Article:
As South Carolina leaders wait to see if Volvo chooses the Palmetto State to build a $500 million plant, Gov. Nikki Haley said Tuesday she does not need legislative help to pay for an incentives deal for the automaker.
The Republican governor told GOP state senators Tuesday she did not need a borrowing bill passed to pay for economic development obligations, said Senate Judiciary Committee Chairman Larry Martin, R-Pickens
Haley indicated she and the state Commerce Department already have enough resources to persuade Volvo, threatening to veto a bond bill proposed by Senate President Pro Tempore Hugh Leatherman, R-Florence. Leatherman’s proposed borrowing plan could include money for workforce training as well as incentives.
Even without that borrowing, the Commerce Department can offer industrial prospects an array of incentives, including money from a deal-closing fund.
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The General Assembly appropriated $45.4 million for the closing fund this fiscal year, which ends June 30. The Commerce Department does not disclose how much it has committed to unannounced projects, said spokeswoman Allison Skipper.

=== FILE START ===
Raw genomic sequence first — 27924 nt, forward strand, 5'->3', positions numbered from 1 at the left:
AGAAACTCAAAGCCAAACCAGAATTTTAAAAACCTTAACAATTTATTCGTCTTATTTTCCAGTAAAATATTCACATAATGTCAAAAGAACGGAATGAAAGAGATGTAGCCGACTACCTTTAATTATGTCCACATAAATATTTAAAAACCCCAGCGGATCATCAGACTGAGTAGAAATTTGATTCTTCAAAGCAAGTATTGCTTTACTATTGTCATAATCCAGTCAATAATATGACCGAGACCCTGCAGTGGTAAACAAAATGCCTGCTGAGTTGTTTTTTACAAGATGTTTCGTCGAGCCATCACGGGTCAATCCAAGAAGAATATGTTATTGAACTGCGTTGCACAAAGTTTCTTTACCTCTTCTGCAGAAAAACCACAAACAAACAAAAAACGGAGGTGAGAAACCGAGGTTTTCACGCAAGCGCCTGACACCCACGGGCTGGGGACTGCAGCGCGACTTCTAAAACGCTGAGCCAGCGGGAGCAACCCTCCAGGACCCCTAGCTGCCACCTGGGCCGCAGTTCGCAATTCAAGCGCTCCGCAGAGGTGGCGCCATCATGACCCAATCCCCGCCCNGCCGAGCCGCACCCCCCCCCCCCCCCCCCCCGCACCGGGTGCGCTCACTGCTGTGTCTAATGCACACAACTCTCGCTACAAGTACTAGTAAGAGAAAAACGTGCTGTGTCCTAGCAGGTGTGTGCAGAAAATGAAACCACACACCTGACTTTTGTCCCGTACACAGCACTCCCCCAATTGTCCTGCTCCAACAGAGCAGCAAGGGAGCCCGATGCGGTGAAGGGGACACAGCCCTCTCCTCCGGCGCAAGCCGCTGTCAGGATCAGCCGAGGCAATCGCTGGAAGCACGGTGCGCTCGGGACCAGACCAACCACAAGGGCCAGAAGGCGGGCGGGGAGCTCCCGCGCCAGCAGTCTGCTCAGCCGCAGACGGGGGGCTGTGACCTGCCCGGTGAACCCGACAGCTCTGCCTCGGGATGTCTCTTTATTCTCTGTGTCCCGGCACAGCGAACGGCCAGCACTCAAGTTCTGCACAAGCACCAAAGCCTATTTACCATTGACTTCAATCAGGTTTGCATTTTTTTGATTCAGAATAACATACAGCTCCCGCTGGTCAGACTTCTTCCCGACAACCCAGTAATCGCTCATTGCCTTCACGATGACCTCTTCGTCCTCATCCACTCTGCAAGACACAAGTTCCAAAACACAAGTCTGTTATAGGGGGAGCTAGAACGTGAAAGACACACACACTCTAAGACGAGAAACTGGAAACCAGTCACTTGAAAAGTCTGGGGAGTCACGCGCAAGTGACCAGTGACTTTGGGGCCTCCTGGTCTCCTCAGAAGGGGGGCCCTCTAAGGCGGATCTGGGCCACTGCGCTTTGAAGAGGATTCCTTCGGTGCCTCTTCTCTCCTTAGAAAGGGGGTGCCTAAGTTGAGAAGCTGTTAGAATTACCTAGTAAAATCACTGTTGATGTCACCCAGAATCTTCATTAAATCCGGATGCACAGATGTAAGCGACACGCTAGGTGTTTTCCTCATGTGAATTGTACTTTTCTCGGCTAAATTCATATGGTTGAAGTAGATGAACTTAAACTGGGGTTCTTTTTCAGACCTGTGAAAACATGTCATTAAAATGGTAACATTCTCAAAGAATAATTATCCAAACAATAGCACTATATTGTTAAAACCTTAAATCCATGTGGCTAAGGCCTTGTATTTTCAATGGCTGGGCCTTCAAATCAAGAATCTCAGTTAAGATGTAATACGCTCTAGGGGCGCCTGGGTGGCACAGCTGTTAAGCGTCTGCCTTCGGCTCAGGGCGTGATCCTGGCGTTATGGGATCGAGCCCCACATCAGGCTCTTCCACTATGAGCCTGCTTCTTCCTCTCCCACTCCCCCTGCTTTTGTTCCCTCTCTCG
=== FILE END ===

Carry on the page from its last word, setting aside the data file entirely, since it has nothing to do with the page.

The state also could tap into another pot of money for site improvements or offer tax credits for jobs created, rebates of a portion of new employees’ state income taxes.
The Commerce Department also could request using economic development bonds to pay for incentives, which would require approval from the Joint Bond Review Committee, and Budget and Control Board.
Those bonds could pay to buy land, make transportation improvements, expand water and sewage service, and train employees.
To qualify for the bonds, economic-development projects must promise at least a $400 million investment and 400 new jobs.
Volvo, reportedly interested in a Berkeley County site, would invest $500 million and create up to 4,000 jobs over 10 years.
State Sen. Larry Grooms, R-Berkeley, said Tuesday lawmakers do not need to pass legislation to pay for any economic incentive deal.
But, he added, if the state strikes a deal with Volvo, lawmakers likely would need to add money to funds that the state uses to attract businesses or state Commerce officials would run into “cash-flow problems.”
Staff writers Jamie Self, Andy Shain,
The Associated Press and The Atlanta Journal Constitution contributed.